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[Anatolian Civilizations] [Ancient civilisations]


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Famous for being the first state in history to use money, Lydia was founded in western Anatolia 2700 years ago.

Bounded by Caria in the south, Phrygia in the east, Eolia and Ionia in the west and Mysia in the north, Lydia gets its name from the Lydis people living in the region. Thanks to the gold on the riverbanks carried by the Paktolos River, various mines, natural resources, fertile lands, and its position upon the Asian trade route, the state the Lydians founded in Sardis, 70 kilometers from Manisa, prospered and gained prominence. Lydians are claimed to have entered Anatolia with the Phrygians. Because of the similarities in the language, it is possible that they were Indo-Europeans that came from the east before the second millennium B.C.

After the Atyads and the Heraclids that reigned for 505 years starting in 1192 B.C., the kingdom of Lydia begins with the Mermnads around 700 B.C. A mermnad, or so-called eagle-king, Gyges killed Candaules, the last king of the Heraclids with the help of the king’s wife. He recognized Lydia’s position, importance and prosperity, helped improve trade and farming, and kept good relations with the neighbors in the east and west. He established buildings along the King’s road, and established the security of the road.

When everything was well, Cimmerians who had destroyed the Phrygian civilization before it attacked Lydia. All the cities and towns were sacked except Sardis. The king Gyges was killed in a battle with the Cimmerians, who were later driven out upon Gyges’s son Ardis’s call for help from the Assyrians. During the reign of Alyattes, the lands expanded as far as the Kizilirmak River. Meanwhile, while Lydians were at war with the Medes, relations with Ionia became stronger. Sardis became an important center of art and culture.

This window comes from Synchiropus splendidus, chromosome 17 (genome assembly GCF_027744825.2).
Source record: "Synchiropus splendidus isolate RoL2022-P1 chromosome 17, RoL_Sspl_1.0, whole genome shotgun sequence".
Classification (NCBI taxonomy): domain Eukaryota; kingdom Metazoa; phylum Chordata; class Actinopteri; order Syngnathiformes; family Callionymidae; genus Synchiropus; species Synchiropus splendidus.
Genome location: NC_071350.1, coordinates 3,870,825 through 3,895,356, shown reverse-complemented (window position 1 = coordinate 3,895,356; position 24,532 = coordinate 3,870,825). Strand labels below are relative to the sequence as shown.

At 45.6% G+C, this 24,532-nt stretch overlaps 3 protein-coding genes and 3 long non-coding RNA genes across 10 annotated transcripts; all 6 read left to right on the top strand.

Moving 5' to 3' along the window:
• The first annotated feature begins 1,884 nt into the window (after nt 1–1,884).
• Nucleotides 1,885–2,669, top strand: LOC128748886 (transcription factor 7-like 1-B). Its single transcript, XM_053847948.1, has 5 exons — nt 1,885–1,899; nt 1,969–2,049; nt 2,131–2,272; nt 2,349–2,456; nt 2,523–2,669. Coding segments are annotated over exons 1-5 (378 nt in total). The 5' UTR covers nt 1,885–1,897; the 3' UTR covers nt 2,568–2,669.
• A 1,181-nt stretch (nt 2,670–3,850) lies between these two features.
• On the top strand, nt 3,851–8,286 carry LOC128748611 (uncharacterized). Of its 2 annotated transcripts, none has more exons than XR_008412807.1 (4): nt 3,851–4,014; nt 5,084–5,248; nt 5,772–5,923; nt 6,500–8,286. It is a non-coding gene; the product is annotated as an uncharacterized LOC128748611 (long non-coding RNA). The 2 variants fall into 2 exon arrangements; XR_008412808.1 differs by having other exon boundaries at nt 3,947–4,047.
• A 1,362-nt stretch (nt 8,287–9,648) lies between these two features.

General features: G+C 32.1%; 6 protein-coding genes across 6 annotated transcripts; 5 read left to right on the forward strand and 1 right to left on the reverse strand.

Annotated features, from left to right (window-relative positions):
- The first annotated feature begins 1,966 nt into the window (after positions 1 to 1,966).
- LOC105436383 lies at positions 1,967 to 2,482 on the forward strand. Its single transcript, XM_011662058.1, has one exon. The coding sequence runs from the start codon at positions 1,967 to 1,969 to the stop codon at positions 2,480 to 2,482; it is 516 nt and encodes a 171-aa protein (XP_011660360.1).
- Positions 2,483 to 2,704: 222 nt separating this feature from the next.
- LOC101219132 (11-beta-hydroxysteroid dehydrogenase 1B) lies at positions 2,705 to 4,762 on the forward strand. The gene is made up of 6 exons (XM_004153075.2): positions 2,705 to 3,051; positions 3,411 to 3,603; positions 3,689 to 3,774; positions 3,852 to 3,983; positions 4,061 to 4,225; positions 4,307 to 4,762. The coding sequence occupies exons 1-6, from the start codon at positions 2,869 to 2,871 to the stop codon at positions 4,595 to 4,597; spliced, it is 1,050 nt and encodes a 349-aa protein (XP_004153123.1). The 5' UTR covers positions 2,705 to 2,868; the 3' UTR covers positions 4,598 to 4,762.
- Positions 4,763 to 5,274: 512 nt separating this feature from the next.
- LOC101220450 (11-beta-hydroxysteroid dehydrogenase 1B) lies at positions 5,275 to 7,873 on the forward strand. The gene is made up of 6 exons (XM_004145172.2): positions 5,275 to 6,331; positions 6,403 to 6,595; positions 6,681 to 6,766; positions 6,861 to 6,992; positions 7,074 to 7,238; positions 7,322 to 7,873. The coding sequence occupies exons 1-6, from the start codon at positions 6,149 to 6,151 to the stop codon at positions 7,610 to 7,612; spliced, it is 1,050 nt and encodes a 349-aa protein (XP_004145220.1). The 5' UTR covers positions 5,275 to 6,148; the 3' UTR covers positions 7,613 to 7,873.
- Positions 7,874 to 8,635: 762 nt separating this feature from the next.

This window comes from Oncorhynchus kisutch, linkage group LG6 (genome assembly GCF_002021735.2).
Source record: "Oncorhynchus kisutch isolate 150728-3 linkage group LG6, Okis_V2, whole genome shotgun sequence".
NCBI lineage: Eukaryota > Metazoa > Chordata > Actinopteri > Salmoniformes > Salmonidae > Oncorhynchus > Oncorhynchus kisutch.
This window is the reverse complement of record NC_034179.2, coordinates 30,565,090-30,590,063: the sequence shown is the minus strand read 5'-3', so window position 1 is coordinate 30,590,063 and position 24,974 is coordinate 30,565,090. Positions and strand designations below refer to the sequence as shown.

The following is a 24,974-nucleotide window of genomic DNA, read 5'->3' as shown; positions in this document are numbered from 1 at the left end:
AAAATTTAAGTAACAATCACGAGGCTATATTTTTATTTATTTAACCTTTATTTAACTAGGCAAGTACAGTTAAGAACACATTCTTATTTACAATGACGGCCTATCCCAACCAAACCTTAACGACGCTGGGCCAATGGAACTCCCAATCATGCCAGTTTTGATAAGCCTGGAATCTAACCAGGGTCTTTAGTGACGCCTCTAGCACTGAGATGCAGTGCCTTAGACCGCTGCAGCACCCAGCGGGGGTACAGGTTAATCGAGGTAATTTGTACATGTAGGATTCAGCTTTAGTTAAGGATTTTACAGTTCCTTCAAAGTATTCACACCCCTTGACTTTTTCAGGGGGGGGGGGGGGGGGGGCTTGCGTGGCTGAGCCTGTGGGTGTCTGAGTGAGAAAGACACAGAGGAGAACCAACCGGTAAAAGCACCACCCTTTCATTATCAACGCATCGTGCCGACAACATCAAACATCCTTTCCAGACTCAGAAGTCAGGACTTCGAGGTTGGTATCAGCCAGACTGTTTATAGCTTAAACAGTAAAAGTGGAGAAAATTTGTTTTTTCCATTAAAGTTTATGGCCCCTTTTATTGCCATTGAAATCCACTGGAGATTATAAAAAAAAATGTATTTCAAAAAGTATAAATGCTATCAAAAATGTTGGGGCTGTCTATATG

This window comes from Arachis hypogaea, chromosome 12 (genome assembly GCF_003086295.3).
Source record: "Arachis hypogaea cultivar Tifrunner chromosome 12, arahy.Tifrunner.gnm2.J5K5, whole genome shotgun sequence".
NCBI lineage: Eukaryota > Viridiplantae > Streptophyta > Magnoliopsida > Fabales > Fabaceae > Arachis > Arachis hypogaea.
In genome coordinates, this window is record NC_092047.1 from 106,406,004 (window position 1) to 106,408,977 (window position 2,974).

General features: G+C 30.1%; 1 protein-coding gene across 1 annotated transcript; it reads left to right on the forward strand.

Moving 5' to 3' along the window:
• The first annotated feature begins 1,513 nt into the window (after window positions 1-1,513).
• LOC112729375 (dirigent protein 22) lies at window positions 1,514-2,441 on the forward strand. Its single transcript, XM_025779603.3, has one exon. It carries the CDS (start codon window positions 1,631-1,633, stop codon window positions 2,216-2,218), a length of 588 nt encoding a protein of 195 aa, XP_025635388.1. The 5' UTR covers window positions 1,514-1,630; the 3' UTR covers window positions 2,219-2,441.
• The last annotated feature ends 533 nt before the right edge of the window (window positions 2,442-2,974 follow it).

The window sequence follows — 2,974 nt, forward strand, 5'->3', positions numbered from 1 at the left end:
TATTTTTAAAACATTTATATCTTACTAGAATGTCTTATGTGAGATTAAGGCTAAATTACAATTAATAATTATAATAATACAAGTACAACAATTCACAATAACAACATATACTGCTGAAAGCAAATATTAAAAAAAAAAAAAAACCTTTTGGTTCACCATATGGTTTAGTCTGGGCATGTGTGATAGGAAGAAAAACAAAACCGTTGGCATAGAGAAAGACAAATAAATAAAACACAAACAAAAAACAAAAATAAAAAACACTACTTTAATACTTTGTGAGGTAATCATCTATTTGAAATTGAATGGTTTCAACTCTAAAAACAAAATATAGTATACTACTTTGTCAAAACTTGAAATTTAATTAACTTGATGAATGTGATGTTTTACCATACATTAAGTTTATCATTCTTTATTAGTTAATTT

During the reign of the last eagle-king Croesus (560- 546 B.C.), Troy, Eolia, Ionia and Kayra were conquered, and Lydia started living its golden age with the combined wealth. The castles, palaces, shrines, treasuries of gold and ornaments in the splendid city of Sardis were dazzling. Tourists began thronging Lydia to see its magnificence. We owe the expression “rich as Croesus” to Croesus himself, who minted gold coins.

Upon Persian dangers in Anatolia, Croesus started a campaign and fought the Persians near the Kizilirmak River (Halys). When defeated, he went back to Sardis. However, the Persians led by Cyrus attacked this splendid Lydian city, and thus was the end of the Lydian state. In 547 B.C. the Persians conquered all Lydian lands. Sardis was plundered, and Lydia became a satrapy, part of the Persian Empire. The Lydian civilization continued under Persian rule until 334B.C.

Lydia, whose trade developed thanks to the coins minted in gold and silver casting facilities set up near the Sart River (Pactolos River), metal processing, glassmaking and textile production, had important cities such as Alasehir (Philadelphia), Gordes (Gordos) and Karaselen (Silandos). In the facilities near the Sart River gold was refined to purify it. Lydia was especially advanced in handicrafts, ivory carving, and production of ornaments. Gold badges, pins, ribbons and ornaments put on clothes are regarded as gorgeous today.

Skilled workmen in Lydia would go to Persian palaces, and their works decorated Greek shrines and palaces. Near the gold refinery facility was the shrine of goddess Cybele, on the four sides of which were the sculptures of lions. Besides Cybele, the goddess of nature, Artemis and Dionysus were also important in Lydian religion. Lydian king Croesus paid for the construction of a shrine to Artemis in Ephesus. In the Hellenistic era, the goddess cult Kybele Temple and also had a likeness of the temple built for Artemis.

Similarities are found between the Lydian and Hittite languages on the tablets recovered in Sardis. The city of Sardis is Sardana in Egyptian hieroglyphics and Sardis in Lydian language. The fact that the still un-deciphered Lydian language and the Etruscan language are close indicates that Lydians likely migrated to Italy.

The Yortan cemetery on the border of Lydia and Mysia is the earliest graveyard in Lydia region. Apart from Sardis necropolis and rock graves made built during the Lydian civilization, there are hundreds of tumuli in Bintepeler north of Sardis. Of these tumuli, those of Gyges, Ardis, and Ayyates are the biggest. The Alyattes tumulus is 355 meters in diameter and 69 meters in height. The graves where kings were buried with their most valuable treasury have been sacked throughout history with the works being taken abroad. The bodies were placed through the ceiling into the tumuli made from earth, clay and stone. The grave rooms are made from marble and clay stone. Stone workmanship and elaboration of the rooms prove that the Lydians placed importance on life hereafter.